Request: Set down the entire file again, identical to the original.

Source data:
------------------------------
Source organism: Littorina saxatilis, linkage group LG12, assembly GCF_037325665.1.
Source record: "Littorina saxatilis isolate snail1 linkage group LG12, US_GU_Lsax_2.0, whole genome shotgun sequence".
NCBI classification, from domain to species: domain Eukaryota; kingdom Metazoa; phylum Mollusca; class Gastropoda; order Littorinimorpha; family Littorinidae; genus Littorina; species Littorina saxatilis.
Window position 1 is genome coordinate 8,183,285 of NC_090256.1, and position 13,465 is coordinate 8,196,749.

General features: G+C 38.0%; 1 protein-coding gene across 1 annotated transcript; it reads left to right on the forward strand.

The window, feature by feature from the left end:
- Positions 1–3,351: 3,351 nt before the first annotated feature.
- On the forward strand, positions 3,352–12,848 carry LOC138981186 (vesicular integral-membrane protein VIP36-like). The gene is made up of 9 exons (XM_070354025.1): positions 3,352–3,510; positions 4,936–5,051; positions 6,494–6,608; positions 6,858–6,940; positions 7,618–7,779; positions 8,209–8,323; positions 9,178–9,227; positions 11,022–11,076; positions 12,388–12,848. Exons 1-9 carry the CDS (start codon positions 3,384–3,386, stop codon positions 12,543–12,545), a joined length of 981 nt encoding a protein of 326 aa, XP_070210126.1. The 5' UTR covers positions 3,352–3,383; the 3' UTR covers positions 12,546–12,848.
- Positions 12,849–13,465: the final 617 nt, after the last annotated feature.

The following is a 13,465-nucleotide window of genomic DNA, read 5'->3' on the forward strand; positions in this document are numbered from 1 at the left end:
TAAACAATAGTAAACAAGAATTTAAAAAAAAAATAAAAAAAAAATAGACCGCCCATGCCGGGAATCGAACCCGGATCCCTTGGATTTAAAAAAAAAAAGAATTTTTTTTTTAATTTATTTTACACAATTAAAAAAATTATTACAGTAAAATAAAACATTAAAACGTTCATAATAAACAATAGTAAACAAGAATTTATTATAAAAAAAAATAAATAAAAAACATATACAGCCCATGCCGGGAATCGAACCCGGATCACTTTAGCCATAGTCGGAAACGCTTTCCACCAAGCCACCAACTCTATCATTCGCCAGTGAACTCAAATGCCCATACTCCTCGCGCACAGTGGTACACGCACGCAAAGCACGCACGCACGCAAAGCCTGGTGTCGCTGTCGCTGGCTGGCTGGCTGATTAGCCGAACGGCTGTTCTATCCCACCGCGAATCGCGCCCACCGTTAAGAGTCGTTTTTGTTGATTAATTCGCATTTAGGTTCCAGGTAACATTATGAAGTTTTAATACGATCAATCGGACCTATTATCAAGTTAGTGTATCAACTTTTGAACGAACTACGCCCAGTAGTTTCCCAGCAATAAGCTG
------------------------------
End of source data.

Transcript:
Source organism: Littorina saxatilis, linkage group LG12, assembly GCF_037325665.1.
Source record: "Littorina saxatilis isolate snail1 linkage group LG12, US_GU_Lsax_2.0, whole genome shotgun sequence".
NCBI classification, from domain to species: domain Eukaryota; kingdom Metazoa; phylum Mollusca; class Gastropoda; order Littorinimorpha; family Littorinidae; genus Littorina; species Littorina saxatilis.
Window position 1 is genome coordinate 8,183,285 of NC_090256.1, and position 13,465 is coordinate 8,196,749.

General features: G+C 38.0%; 1 protein-coding gene across 1 annotated transcript; it reads left to right on the forward strand.

The window, feature by feature from the left end:
- Positions 1–3,351: 3,351 nt before the first annotated feature.
- On the forward strand, positions 3,352–12,848 carry LOC138981186 (vesicular integral-membrane protein VIP36-like). The gene is made up of 9 exons (XM_070354025.1): positions 3,352–3,510; positions 4,936–5,051; positions 6,494–6,608; positions 6,858–6,940; positions 7,618–7,779; positions 8,209–8,323; positions 9,178–9,227; positions 11,022–11,076; positions 12,388–12,848. Exons 1-9 carry the CDS (start codon positions 3,384–3,386, stop codon positions 12,543–12,545), a joined length of 981 nt encoding a protein of 326 aa, XP_070210126.1. The 5' UTR covers positions 3,352–3,383; the 3' UTR covers positions 12,546–12,848.
- Positions 12,849–13,465: the final 617 nt, after the last annotated feature.

The following is a 13,465-nucleotide window of genomic DNA, read 5'->3' on the forward strand; positions in this document are numbered from 1 at the left end:
TAAACAATAGTAAACAAGAATTTAAAAAAAAAATAAAAAAAAAATAGACCGCCCATGCCGGGAATCGAACCCGGATCCCTTGGATTTAAAAAAAAAAAGAATTTTTTTTTTAATTTATTTTACACAATTAAAAAAATTATTACAGTAAAATAAAACATTAAAACGTTCATAATAAACAATAGTAAACAAGAATTTATTATAAAAAAAAATAAATAAAAAACATATACAGCCCATGCCGGGAATCGAACCCGGATCACTTTAGCCATAGTCGGAAACGCTTTCCACCAAGCCACCAACTCTATCATTCGCCAGTGAACTCAAATGCCCATACTCCTCGCGCACAGTGGTACACGCACGCAAAGCACGCACGCACGCAAAGCCTGGTGTCGCTGTCGCTGGCTGGCTGGCTGATTAGCCGAACGGCTGTTCTATCCCACCGCGAATCGCGCCCACCGTTAAGAGTCGTTTTTGTTGATTAATTCGCATTTAGGTTCCAGGTAACATTATGAAGTTTTAATACGATCAATCGGACCTATTATCAAGTTAGTGTATCAACTTTTGAACGAACTACGCCCAGTAGTTTCCCAGCAATAAGCTG